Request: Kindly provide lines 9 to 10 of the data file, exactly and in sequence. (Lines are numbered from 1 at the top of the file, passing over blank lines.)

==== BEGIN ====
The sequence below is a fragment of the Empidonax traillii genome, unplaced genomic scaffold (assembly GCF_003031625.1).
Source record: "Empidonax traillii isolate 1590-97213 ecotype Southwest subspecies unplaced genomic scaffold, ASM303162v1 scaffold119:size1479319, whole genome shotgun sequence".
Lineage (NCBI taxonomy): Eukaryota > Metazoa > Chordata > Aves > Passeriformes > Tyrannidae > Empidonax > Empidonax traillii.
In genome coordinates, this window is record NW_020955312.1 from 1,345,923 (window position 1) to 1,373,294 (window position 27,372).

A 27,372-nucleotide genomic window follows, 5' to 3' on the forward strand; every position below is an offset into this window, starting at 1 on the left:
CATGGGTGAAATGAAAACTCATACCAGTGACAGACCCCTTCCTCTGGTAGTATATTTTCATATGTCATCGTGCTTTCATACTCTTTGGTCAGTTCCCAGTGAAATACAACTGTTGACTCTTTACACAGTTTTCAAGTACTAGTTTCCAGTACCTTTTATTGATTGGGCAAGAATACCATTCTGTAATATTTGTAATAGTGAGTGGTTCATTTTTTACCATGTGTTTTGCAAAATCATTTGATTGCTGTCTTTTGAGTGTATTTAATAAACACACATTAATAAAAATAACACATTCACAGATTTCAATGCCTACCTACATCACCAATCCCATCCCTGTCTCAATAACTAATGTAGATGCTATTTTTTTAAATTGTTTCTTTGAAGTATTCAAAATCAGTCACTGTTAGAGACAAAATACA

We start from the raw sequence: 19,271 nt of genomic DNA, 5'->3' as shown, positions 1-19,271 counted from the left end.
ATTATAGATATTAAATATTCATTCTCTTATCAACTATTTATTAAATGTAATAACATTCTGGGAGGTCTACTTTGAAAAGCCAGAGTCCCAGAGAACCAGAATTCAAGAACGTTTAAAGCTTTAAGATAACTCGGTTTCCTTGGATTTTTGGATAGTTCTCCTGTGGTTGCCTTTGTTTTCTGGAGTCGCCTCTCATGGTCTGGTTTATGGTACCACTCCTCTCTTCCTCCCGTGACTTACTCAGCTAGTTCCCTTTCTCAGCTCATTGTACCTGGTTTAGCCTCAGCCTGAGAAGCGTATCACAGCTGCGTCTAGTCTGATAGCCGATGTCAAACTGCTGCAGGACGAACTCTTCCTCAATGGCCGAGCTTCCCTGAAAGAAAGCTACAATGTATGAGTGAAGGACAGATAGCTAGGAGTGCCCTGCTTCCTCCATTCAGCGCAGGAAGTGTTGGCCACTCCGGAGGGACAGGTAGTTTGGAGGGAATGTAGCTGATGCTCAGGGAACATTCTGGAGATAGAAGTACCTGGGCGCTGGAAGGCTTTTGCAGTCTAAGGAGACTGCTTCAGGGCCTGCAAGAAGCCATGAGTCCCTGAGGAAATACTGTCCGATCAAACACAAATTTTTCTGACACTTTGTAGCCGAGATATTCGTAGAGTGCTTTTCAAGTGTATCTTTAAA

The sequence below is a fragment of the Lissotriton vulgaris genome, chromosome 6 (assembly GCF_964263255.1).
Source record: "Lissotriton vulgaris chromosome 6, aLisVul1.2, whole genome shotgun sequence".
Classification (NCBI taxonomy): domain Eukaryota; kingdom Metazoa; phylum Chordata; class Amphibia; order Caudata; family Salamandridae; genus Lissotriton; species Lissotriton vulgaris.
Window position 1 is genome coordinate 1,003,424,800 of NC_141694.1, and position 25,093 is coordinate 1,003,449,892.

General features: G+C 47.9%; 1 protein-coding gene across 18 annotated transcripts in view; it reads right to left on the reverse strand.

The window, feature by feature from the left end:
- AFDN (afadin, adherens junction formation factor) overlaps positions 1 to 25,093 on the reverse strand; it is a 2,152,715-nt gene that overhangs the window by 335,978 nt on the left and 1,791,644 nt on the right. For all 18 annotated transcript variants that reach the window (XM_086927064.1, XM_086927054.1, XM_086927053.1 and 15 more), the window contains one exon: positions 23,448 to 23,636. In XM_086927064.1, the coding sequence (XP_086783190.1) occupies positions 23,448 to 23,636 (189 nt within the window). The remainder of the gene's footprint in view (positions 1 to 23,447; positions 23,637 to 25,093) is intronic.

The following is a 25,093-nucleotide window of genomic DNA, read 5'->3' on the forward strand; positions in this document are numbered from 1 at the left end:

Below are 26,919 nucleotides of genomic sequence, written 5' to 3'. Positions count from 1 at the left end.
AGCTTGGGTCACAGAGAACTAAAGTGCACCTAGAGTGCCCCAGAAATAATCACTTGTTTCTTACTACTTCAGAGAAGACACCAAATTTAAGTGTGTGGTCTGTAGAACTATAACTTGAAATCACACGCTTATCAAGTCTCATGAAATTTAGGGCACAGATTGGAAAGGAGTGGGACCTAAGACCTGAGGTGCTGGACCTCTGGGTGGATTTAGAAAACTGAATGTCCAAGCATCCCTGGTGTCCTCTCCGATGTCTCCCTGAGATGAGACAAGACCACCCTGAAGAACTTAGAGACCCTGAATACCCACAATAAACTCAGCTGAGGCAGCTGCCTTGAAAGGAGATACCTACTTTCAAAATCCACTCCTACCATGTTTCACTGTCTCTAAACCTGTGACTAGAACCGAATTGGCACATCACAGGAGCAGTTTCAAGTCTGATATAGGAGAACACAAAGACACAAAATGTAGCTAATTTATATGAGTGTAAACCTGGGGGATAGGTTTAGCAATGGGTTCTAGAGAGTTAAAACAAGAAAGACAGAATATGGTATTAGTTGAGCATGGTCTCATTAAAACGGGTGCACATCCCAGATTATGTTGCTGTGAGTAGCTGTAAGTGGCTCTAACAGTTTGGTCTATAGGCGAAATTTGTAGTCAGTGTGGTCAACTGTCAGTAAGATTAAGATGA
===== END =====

The sequence below is a fragment of the Lissotriton vulgaris genome, chromosome 6 (assembly GCF_964263255.1).
Source record: "Lissotriton vulgaris chromosome 6, aLisVul1.2, whole genome shotgun sequence".